In addition to being useful for visualization of a patient's anatomy, there is additional information in the RF image data which can be compared to RF image data from prior scans and/or the baseline, facilitating identification of biological changes among any set of scans (including the baseline scan). These changes can then be used to determine a one-, two-, or three-dimensional map of biological cell damage due to the effects of radiotherapy. Thus, the various ultrasound scans taken over time, when viewed together, act as an in-vivo biological dosimeter, indicating the effective dosage that was delivered to a particular treatment area of the patient (as well as to tissues outside the treatment region) and the resulting tissue damage.
In some embodiments, B-mode ultrasound scans are obtained prior to the initial baseline ultrasound scan to identify the relevant anatomical regions of interest, thus aiding the guidance of the subsequent ultrasound. Further, the B-mode scans may be used to enhance the visual display of the damage map by overlaying the B-mode scan with the damage map image. The B-mode scan can also be used to facilitate the calculation of various treatment parameters (e.g., average of tissue damage over a given tumor site or organ), and to account for the effect of organ motion and shape changes.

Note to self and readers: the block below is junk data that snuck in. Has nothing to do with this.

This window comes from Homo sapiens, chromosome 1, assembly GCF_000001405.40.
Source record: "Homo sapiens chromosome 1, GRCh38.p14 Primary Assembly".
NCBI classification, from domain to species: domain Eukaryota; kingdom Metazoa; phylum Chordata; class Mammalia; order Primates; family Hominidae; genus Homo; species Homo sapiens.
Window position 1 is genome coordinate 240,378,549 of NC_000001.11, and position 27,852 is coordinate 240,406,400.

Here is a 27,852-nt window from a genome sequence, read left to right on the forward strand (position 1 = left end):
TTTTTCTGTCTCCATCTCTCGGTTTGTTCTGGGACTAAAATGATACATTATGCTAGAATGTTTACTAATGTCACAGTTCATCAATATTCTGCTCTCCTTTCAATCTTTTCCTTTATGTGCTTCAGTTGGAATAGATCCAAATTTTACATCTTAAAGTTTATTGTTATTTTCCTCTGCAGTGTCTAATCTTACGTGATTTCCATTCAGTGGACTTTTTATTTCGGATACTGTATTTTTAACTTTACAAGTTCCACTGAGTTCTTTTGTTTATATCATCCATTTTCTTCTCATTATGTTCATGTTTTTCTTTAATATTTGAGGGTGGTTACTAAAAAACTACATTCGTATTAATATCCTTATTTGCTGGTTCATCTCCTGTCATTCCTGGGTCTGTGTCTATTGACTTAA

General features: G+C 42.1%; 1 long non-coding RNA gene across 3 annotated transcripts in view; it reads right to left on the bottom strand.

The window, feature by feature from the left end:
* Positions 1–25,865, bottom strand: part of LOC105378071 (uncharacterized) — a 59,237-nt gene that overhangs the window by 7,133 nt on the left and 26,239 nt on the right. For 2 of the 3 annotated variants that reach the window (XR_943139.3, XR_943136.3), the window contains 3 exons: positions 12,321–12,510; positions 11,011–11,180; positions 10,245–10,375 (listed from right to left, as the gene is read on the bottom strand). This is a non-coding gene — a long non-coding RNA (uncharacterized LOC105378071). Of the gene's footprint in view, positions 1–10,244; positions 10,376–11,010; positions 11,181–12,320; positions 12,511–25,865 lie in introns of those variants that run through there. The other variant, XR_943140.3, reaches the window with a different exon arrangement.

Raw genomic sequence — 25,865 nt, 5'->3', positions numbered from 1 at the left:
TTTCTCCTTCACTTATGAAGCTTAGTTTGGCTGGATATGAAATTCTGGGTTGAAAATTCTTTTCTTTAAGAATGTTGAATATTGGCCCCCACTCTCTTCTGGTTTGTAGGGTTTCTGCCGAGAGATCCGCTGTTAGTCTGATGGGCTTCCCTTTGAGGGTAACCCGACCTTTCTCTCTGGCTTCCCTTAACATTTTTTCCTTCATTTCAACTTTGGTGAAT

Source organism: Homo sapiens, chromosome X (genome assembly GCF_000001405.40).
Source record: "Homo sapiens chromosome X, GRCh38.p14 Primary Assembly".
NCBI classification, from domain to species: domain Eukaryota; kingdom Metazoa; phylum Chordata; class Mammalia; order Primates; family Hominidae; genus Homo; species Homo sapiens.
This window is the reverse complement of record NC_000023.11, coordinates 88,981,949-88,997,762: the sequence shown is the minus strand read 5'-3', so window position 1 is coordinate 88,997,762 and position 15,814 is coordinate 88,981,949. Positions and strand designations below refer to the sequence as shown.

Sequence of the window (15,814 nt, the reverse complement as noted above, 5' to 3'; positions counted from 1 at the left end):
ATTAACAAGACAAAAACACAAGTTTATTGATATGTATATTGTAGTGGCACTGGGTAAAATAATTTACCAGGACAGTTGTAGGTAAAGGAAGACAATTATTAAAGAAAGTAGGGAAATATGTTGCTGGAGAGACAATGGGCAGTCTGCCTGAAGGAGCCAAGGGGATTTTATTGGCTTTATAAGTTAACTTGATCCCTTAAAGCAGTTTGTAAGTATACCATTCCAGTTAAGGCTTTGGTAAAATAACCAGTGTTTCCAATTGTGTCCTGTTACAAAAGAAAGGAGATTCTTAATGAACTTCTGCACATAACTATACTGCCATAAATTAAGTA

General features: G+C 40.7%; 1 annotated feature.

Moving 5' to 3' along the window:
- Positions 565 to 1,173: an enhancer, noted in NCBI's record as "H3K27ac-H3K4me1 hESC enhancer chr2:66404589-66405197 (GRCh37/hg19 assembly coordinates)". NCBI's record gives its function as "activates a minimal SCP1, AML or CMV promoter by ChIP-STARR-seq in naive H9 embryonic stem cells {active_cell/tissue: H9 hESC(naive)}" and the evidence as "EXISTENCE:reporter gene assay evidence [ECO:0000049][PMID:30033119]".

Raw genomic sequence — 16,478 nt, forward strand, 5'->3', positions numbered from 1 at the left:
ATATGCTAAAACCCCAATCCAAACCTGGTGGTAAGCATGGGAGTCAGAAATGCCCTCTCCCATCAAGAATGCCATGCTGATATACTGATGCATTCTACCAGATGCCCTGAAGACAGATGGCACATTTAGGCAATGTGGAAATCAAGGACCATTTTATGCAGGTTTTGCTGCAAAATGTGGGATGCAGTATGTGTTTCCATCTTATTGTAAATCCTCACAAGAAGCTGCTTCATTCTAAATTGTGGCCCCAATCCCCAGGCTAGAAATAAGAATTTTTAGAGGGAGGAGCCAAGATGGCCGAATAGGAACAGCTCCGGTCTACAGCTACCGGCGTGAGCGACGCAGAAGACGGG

Because cell death is not necessarily manifested immediately after a treatment session (it may take hours, days or even months), the various RF scans can be obtained at any time before, during and after the course of treatment, such as prior to and/or after each treatment session. In addition to a full map of biological damage, an average measure of biological damage over a region of interest, such as a segmented structure or lesion, can also be calculated and plotted over time throughout and after treatment, thereby providing the physician an indication of treatment efficacy for specific regions within the treatment area.
As a result, the RF image data from ultrasound scans taken with each successive treatment can be used to construct a model describing the extent to which tissue damage is accumulating (or not accumulating), and in some cases, at what regions within the treatment area (or along which directions) it is accumulating more than others. The model provides both a spatial and time-based view of how the radiotherapy is affecting that particular patient's cells at various locations within the treatment area due to the cumulative effects of the dosages over time, and the variations in tissue densities and sensitivities at various locations within the treatment area. The model may then be used to generate a predicted map of tissue response to the next proposed treatment or series of treatments, thus allowing a physician to alter the treatment plan if the predicted tissue response is not consistent with the treatment goals, or somehow varies from the theoretical response assumed during the treatment planning stage. Further, a physician may specify different doses and exposure areas for subsequent treatments, and, using the model, obtain a predicted tissue damage map for each hypothetical treatment, using the results to select the most appropriate treatment parameters.